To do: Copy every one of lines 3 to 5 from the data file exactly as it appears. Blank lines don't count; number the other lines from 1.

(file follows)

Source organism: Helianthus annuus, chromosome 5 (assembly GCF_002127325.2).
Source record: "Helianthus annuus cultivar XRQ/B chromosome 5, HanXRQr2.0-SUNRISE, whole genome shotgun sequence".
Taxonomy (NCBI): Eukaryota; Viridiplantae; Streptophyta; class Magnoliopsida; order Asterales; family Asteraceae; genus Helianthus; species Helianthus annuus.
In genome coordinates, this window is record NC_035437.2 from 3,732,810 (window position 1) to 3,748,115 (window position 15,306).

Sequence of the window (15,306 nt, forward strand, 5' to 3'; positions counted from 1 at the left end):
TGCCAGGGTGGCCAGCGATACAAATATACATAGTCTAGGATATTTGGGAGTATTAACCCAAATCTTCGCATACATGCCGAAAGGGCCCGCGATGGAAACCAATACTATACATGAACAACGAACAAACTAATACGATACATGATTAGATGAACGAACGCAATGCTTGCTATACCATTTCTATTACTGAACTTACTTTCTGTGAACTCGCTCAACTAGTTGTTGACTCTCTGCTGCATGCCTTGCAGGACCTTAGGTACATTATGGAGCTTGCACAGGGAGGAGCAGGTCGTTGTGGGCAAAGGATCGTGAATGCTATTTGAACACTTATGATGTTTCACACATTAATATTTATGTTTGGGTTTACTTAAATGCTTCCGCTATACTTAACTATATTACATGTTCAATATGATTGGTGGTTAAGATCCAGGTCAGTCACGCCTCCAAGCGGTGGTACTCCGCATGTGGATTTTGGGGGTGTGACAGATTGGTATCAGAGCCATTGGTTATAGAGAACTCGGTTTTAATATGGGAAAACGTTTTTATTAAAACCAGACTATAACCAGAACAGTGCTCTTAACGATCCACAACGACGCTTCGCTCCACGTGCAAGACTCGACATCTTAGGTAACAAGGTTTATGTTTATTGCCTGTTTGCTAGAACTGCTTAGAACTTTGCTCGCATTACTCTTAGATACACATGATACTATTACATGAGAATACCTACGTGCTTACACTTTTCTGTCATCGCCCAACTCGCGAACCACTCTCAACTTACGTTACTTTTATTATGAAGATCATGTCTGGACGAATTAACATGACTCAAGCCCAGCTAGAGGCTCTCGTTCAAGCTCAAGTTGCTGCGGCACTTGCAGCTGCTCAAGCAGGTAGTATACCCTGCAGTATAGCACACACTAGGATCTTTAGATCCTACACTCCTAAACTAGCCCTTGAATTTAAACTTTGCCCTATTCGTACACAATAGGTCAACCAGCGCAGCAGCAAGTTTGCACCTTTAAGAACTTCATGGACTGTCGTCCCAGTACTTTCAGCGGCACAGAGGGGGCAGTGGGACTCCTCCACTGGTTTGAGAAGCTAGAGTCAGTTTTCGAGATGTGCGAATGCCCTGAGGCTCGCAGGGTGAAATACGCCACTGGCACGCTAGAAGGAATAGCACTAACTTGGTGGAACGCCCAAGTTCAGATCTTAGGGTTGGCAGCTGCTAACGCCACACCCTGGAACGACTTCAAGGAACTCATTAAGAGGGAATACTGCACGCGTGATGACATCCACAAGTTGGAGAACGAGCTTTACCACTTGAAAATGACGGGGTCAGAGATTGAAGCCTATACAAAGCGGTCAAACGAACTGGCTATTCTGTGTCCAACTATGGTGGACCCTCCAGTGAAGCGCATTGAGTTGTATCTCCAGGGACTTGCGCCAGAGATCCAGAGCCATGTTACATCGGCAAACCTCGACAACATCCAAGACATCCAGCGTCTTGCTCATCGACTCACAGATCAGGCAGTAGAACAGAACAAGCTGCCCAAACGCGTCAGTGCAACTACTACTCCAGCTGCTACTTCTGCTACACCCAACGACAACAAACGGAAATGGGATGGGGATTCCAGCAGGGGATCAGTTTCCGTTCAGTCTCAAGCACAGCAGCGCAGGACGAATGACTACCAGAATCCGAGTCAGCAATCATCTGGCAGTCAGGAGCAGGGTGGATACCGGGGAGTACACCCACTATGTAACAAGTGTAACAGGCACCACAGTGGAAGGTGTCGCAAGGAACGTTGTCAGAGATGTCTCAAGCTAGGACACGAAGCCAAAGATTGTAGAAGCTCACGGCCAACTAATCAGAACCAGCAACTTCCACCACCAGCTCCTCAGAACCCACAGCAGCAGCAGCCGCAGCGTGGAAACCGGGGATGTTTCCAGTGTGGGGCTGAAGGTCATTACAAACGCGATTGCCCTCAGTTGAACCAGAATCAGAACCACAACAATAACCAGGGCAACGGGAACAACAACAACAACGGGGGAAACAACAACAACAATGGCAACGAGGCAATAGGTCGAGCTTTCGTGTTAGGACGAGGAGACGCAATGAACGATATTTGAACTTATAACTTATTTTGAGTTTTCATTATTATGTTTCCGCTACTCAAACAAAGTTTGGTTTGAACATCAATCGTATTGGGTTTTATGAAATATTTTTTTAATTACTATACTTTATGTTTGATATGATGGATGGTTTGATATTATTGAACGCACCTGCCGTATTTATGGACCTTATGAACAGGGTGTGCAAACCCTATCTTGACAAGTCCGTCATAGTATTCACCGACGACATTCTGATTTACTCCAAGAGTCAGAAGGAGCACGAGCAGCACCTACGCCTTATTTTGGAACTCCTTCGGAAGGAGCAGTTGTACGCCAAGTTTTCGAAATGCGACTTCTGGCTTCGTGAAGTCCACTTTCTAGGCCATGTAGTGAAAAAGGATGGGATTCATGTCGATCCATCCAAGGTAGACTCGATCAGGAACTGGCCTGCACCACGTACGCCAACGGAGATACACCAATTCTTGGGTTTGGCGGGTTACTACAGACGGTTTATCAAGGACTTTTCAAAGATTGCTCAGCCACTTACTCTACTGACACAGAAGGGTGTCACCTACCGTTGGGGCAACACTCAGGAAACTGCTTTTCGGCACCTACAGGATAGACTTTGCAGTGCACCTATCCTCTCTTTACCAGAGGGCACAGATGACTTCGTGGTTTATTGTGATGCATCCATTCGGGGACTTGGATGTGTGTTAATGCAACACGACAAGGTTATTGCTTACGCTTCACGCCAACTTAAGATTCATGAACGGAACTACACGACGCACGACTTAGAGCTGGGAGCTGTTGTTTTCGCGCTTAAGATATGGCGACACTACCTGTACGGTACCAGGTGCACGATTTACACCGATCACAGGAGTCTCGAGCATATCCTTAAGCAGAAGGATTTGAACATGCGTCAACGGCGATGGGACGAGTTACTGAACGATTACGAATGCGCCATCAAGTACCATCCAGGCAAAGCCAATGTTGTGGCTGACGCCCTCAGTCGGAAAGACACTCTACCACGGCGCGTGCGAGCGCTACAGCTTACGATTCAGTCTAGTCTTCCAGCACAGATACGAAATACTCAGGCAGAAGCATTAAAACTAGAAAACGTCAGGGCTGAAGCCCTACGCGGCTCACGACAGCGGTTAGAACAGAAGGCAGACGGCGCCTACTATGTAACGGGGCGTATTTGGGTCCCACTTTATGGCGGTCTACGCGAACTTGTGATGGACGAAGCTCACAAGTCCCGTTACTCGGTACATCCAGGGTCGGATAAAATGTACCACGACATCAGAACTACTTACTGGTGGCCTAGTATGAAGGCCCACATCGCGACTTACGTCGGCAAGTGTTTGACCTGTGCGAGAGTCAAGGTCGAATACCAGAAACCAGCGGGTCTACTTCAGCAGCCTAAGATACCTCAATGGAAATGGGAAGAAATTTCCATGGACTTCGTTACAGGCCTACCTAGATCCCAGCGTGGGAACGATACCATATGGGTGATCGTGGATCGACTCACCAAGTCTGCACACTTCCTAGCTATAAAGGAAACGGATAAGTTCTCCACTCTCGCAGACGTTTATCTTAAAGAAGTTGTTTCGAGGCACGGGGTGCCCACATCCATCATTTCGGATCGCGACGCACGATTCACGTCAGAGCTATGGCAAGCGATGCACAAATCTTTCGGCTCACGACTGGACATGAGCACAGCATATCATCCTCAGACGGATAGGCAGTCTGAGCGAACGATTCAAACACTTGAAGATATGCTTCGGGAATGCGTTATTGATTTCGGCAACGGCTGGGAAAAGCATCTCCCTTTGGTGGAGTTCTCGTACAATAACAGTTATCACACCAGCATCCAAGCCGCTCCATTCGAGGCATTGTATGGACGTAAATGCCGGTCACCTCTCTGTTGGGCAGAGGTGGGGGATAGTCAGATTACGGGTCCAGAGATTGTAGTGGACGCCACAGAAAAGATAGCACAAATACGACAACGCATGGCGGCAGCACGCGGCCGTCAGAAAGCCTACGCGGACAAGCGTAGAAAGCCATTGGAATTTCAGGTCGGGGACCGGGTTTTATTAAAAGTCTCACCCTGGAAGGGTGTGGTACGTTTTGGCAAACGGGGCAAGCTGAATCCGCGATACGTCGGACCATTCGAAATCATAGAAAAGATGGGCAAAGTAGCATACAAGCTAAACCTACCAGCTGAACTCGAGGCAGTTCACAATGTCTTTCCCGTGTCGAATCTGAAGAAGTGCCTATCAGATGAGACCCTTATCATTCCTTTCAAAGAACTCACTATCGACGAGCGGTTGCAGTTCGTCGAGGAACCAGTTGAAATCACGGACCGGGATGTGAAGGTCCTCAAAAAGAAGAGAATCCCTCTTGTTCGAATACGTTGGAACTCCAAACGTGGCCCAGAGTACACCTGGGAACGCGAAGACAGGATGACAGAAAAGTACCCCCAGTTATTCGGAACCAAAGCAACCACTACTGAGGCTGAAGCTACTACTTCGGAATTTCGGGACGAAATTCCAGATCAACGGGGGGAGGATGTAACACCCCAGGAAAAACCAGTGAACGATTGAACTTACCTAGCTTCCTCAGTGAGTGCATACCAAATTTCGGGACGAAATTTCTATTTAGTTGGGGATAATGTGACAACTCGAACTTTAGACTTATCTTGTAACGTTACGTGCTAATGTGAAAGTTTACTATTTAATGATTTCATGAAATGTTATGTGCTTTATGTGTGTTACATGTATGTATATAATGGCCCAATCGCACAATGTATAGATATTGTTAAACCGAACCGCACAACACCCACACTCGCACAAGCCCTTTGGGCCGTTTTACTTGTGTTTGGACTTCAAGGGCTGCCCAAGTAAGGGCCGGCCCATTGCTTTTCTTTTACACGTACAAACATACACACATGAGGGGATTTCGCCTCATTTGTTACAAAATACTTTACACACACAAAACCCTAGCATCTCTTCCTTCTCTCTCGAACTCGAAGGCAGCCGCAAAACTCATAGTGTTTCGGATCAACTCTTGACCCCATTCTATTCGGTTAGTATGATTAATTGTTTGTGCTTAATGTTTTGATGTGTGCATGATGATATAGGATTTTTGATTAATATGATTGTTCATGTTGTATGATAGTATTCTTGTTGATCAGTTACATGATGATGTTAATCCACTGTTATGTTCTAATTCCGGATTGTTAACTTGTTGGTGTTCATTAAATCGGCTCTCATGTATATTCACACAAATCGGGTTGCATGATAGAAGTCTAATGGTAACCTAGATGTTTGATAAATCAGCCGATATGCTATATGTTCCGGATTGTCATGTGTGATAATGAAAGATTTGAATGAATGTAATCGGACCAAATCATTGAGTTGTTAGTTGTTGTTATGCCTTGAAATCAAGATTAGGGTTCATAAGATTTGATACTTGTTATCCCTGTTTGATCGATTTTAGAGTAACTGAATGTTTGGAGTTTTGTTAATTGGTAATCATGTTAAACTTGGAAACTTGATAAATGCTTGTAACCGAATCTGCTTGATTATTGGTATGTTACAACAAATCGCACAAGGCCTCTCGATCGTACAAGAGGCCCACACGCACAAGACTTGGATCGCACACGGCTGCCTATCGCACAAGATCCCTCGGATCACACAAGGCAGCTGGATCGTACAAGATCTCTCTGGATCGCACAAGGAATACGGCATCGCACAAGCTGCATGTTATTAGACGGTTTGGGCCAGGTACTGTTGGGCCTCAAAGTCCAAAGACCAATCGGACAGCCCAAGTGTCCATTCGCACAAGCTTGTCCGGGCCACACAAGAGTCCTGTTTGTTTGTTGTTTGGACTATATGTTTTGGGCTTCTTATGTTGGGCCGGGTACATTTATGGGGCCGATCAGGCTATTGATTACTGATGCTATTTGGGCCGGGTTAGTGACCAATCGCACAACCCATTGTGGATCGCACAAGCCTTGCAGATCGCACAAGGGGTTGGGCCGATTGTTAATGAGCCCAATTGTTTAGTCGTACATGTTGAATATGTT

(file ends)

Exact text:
Taxonomy (NCBI): Eukaryota; Viridiplantae; Streptophyta; class Magnoliopsida; order Asterales; family Asteraceae; genus Helianthus; species Helianthus annuus.
In genome coordinates, this window is record NC_035437.2 from 3,732,810 (window position 1) to 3,748,115 (window position 15,306).

Sequence of the window (15,306 nt, forward strand, 5' to 3'; positions counted from 1 at the left end):